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Crystallization kinetics of phase change materials for novel data storage concepts

By Michael Klein

Abstract

After a general definition of phase change materials and a description of their defining properties, such as the possibility to switch between two room temperature stable phases at high speed and a contrast in optical and electrical properties, the history of phase change research is shortly outlined. In this context also already realized and possible technological applications are presented. These have been a major driving force of phase change research. Until now, phase change materials have been employed in rewritable optical media, but the realization of commercial electronical memories is within reach.For both sorts of applications, the crystallization kinetics is of fundamental importance. In any kind of application the contrast of the material's amorphous and crystalline phase is exploited. The device speed is governed by the speed of crystallization, as this is the slowest of the switching processes. In many experimental techniques, the nucleation and growth part of the crystallization process cannot be separated. This information is, however, crucial for many applications, as due to the presence of crystalline surroundings, the nucleation part of crystallization may only play an inferior role. Crystallization can be described with the classical thermodynamical concept for phase transitions introduced by Gibbs. Two models to describe the crystallization kinetics are presented in this study, the Johnson-Mehl-Avrami-Kolomogorov model and the Kissinger model. The results of both models are then connected, in order to be able to compare the experimental results obtained by both of them later on. Starting with calorimetry measurements and temperature dependent resistivity measurements, the crystallization process of a large variety of materials is reviewed. With a combination of the precise furnace of the calorimeter and imaging techniques like atomic force microscopy and optical microscopy, single crystals are experimentally observed. Thus, nucleation and crystal growth are unraveled. Within this study the data base on crystallization kinetics of germanium-antimony-tellurium alloys is vastly enhanced. Thus, it is possible to derive stoichiometrical trends for the crystallization temperature, the activation barriers for growth and steady state nucleation, as well as the Kissinger activation barrier. This can be used to tailor phase change materials according to the needs of applications. Finally, this work moves its focus to the effect of the generally oxidized surface of the measured samples. It will be shown that for some materials the surface oxidation leads to an earlier crystallization of a layer close to the material's surface. Afterwards, the influence of capping layers preventing the surface oxidation will be shown. The effect of a step-like transition in temperature dependent resistivity measurements is explained with a simple model based on a parallel circuit. The measurements on the crystallization kinetics under a capping layer reveal that there is a strong effect of the capping layer in regards of the crystal growth velocity and the nucleation rate. Hence, many new research opportunities open up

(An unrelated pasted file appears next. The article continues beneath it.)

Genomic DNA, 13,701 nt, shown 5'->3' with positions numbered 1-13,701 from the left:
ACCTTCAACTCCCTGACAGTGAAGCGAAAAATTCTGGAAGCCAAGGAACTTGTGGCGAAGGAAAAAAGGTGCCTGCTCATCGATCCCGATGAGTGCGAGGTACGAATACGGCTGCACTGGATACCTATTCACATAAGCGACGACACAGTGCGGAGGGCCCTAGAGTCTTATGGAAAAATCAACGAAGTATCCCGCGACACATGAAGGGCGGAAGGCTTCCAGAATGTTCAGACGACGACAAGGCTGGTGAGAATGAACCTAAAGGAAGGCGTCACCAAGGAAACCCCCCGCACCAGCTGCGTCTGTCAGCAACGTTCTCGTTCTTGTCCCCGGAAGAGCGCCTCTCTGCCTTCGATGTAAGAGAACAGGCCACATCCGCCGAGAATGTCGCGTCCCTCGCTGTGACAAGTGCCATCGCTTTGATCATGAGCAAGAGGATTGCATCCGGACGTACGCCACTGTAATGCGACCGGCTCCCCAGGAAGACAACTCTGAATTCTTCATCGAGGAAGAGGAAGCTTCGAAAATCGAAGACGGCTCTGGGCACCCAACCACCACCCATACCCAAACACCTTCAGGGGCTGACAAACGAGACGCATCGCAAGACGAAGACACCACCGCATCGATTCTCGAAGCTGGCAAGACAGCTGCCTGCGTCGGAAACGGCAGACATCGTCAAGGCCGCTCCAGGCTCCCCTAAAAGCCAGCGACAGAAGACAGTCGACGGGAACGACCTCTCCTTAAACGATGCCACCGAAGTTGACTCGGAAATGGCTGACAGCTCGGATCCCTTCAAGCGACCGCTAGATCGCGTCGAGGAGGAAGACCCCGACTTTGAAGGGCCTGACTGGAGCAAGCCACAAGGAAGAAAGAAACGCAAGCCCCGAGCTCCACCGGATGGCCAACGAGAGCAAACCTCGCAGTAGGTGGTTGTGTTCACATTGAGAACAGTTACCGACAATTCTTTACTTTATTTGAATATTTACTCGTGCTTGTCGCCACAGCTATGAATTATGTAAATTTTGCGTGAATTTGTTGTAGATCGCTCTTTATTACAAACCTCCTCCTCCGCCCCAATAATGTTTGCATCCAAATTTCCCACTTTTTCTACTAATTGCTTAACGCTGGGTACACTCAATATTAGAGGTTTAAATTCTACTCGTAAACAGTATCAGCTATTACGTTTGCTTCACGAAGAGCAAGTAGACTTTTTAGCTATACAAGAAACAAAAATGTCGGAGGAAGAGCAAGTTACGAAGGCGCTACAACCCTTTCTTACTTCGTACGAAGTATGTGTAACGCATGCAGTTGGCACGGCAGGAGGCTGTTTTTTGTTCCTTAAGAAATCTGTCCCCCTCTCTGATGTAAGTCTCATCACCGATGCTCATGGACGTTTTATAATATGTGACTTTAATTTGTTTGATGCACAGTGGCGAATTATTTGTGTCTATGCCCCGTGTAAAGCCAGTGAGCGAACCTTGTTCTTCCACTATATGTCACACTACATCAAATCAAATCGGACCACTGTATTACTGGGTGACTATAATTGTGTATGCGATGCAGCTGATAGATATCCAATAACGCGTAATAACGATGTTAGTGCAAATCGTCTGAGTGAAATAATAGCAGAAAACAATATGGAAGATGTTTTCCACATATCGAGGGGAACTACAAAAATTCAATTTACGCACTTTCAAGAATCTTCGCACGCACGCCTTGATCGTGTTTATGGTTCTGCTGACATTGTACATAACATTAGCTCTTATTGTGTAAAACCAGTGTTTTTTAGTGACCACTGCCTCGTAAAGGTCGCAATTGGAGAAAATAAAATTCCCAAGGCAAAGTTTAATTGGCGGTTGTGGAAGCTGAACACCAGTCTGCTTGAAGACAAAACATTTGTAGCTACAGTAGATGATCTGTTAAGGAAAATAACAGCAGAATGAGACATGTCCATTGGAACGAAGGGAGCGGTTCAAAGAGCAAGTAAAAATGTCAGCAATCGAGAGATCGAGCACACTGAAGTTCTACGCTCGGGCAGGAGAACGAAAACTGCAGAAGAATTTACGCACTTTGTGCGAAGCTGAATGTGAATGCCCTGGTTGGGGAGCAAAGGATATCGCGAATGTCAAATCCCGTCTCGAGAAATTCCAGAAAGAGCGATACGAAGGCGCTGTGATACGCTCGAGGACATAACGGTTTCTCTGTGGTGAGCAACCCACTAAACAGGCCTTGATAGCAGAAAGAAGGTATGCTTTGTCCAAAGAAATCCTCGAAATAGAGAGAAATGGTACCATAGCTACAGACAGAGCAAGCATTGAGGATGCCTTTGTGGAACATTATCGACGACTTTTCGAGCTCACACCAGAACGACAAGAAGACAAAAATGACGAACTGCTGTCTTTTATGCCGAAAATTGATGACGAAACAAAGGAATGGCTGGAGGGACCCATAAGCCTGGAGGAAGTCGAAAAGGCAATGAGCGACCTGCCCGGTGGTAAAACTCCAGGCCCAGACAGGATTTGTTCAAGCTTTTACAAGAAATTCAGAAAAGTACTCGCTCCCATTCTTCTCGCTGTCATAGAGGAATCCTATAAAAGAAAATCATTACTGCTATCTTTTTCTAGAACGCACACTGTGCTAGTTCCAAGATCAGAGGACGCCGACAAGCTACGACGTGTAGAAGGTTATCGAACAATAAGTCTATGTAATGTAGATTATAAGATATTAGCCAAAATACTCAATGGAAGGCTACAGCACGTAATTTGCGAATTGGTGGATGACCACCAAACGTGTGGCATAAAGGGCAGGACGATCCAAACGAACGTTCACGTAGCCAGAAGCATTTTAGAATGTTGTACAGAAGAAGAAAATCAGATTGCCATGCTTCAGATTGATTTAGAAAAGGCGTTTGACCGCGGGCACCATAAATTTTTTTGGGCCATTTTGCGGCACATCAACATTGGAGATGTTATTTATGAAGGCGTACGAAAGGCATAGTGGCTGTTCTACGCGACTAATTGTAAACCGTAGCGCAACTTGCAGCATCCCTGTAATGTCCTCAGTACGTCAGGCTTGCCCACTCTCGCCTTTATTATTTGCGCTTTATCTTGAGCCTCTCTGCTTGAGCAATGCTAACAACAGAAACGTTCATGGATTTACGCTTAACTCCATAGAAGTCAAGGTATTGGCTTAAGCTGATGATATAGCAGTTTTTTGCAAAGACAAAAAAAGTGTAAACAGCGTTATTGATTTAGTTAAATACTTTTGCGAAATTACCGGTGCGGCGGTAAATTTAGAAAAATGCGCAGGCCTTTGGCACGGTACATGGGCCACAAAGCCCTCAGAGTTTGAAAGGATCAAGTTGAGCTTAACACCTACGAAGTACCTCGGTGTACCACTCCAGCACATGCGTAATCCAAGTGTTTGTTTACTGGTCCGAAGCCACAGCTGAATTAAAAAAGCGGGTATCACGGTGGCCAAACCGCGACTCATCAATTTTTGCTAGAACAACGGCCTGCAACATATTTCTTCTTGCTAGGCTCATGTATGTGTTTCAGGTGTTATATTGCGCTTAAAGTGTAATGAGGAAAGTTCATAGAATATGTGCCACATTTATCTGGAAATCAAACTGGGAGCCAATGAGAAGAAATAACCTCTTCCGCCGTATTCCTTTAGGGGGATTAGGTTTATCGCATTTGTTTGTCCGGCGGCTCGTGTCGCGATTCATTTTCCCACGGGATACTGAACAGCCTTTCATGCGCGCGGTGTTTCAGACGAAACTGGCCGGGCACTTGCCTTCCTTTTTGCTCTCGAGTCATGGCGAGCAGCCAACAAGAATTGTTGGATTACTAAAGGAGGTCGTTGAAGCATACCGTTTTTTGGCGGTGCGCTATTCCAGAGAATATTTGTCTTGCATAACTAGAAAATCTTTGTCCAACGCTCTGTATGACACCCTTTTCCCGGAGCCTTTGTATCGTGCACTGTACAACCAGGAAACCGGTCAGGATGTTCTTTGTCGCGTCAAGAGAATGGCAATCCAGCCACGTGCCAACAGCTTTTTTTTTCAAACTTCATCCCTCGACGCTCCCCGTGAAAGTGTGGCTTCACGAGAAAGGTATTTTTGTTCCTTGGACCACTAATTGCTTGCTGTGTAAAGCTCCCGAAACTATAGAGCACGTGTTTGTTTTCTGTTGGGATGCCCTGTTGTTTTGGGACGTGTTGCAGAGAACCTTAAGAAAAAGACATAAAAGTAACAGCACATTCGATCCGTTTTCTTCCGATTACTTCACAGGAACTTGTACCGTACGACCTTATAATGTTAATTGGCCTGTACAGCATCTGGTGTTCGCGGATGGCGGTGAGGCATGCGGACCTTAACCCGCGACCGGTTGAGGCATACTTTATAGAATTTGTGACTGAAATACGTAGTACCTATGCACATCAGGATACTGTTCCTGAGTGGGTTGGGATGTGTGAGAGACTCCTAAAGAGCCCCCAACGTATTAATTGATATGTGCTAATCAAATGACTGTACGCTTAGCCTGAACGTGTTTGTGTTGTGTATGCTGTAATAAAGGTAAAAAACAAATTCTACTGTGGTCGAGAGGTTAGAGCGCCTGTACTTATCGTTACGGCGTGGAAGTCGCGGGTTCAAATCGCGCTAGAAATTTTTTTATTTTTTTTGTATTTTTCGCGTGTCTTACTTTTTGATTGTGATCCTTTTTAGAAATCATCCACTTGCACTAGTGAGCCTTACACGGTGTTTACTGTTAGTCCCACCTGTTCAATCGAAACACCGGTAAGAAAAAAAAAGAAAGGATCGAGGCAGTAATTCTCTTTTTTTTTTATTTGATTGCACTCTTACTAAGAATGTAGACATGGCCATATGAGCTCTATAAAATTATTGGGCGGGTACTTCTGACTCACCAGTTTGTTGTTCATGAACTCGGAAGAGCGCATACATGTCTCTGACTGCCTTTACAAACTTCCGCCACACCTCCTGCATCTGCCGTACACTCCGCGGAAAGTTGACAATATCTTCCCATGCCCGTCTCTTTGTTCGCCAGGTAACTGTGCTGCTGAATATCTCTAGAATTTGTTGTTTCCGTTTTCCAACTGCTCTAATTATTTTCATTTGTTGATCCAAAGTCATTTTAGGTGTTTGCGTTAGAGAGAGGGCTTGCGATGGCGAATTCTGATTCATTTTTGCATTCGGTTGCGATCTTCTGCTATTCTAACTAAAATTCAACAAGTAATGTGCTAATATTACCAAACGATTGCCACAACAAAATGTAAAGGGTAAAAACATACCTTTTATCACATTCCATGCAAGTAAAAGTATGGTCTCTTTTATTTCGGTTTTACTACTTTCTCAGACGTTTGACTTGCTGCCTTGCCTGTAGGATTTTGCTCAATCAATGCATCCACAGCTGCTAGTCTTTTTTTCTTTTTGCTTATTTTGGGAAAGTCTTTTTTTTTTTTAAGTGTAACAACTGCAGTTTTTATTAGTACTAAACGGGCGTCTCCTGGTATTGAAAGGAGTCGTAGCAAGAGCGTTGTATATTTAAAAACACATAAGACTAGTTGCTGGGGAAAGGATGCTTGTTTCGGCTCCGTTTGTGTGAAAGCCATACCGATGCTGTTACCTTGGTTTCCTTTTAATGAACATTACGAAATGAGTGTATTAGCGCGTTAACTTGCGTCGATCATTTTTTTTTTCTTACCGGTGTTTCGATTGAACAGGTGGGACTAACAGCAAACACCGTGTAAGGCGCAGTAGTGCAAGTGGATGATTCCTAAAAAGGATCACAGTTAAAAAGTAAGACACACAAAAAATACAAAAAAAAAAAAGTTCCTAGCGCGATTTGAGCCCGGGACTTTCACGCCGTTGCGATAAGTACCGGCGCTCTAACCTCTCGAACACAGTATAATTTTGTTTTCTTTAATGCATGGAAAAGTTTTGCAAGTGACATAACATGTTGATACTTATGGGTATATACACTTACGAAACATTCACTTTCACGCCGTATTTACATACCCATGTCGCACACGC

Topics: info:eu-repo/classification/ddc/530, Kinetik, Kristallisation, Kraftmikroskopie, Amorpher Festkörper, Festkörperphysik, Kalorimeter, Phase-Change-Technologie, Physik, crystallization, kinetics, phase change
Publisher: Publikationsserver der RWTH Aachen University
Year: 2009
OAI identifier: oai:publications.rwth-aachen.de:51433
Provided by: RWTH Publications
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